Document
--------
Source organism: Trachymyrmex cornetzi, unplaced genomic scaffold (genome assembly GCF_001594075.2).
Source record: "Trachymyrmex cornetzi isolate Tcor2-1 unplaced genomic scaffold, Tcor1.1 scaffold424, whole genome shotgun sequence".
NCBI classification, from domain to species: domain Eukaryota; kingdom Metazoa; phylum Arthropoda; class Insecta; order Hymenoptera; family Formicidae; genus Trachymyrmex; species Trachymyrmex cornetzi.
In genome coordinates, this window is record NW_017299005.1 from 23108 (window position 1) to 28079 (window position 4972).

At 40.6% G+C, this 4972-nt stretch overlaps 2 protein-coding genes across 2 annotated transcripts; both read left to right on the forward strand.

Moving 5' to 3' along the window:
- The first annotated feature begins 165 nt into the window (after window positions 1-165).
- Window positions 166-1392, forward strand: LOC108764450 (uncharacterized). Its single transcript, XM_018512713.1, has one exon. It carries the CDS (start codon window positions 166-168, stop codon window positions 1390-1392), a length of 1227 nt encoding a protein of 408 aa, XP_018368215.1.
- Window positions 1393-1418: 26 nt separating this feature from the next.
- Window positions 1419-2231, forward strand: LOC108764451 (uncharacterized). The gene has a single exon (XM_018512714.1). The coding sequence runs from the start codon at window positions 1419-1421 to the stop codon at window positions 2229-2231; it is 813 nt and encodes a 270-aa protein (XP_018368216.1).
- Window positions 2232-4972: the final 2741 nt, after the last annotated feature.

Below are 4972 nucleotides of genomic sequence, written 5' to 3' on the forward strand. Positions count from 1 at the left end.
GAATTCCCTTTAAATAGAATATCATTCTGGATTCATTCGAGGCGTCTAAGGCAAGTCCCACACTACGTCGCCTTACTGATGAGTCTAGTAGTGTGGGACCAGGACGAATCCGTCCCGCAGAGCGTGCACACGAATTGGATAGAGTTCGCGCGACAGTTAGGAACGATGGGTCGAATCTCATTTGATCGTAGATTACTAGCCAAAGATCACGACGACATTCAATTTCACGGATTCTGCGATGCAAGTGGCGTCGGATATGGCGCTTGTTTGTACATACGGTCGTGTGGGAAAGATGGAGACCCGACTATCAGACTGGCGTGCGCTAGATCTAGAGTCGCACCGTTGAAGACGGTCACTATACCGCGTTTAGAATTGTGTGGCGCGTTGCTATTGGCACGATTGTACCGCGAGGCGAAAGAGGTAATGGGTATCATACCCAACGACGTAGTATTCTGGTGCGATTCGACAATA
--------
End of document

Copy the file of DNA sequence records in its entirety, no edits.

Source organism: Trachymyrmex cornetzi, unplaced genomic scaffold (genome assembly GCF_001594075.2).
Source record: "Trachymyrmex cornetzi isolate Tcor2-1 unplaced genomic scaffold, Tcor1.1 scaffold424, whole genome shotgun sequence".
NCBI classification, from domain to species: domain Eukaryota; kingdom Metazoa; phylum Arthropoda; class Insecta; order Hymenoptera; family Formicidae; genus Trachymyrmex; species Trachymyrmex cornetzi.
In genome coordinates, this window is record NW_017299005.1 from 23108 (window position 1) to 28079 (window position 4972).

At 40.6% G+C, this 4972-nt stretch overlaps 2 protein-coding genes across 2 annotated transcripts; both read left to right on the forward strand.

Moving 5' to 3' along the window:
- The first annotated feature begins 165 nt into the window (after window positions 1-165).
- Window positions 166-1392, forward strand: LOC108764450 (uncharacterized). Its single transcript, XM_018512713.1, has one exon. It carries the CDS (start codon window positions 166-168, stop codon window positions 1390-1392), a length of 1227 nt encoding a protein of 408 aa, XP_018368215.1.
- Window positions 1393-1418: 26 nt separating this feature from the next.
- Window positions 1419-2231, forward strand: LOC108764451 (uncharacterized). The gene has a single exon (XM_018512714.1). The coding sequence runs from the start codon at window positions 1419-1421 to the stop codon at window positions 2229-2231; it is 813 nt and encodes a 270-aa protein (XP_018368216.1).
- Window positions 2232-4972: the final 2741 nt, after the last annotated feature.

Below are 4972 nucleotides of genomic sequence, written 5' to 3' on the forward strand. Positions count from 1 at the left end.
GAATTCCCTTTAAATAGAATATCATTCTGGATTCATTCGAGGCGTCTAAGGCAAGTCCCACACTACGTCGCCTTACTGATGAGTCTAGTAGTGTGGGACCAGGACGAATCCGTCCCGCAGAGCGTGCACACGAATTGGATAGAGTTCGCGCGACAGTTAGGAACGATGGGTCGAATCTCATTTGATCGTAGATTACTAGCCAAAGATCACGACGACATTCAATTTCACGGATTCTGCGATGCAAGTGGCGTCGGATATGGCGCTTGTTTGTACATACGGTCGTGTGGGAAAGATGGAGACCCGACTATCAGACTGGCGTGCGCTAGATCTAGAGTCGCACCGTTGAAGACGGTCACTATACCGCGTTTAGAATTGTGTGGCGCGTTGCTATTGGCACGATTGTACCGCGAGGCGAAAGAGGTAATGGGTATCATACCCAACGACGTAGTATTCTGGTGCGATTCGACAATA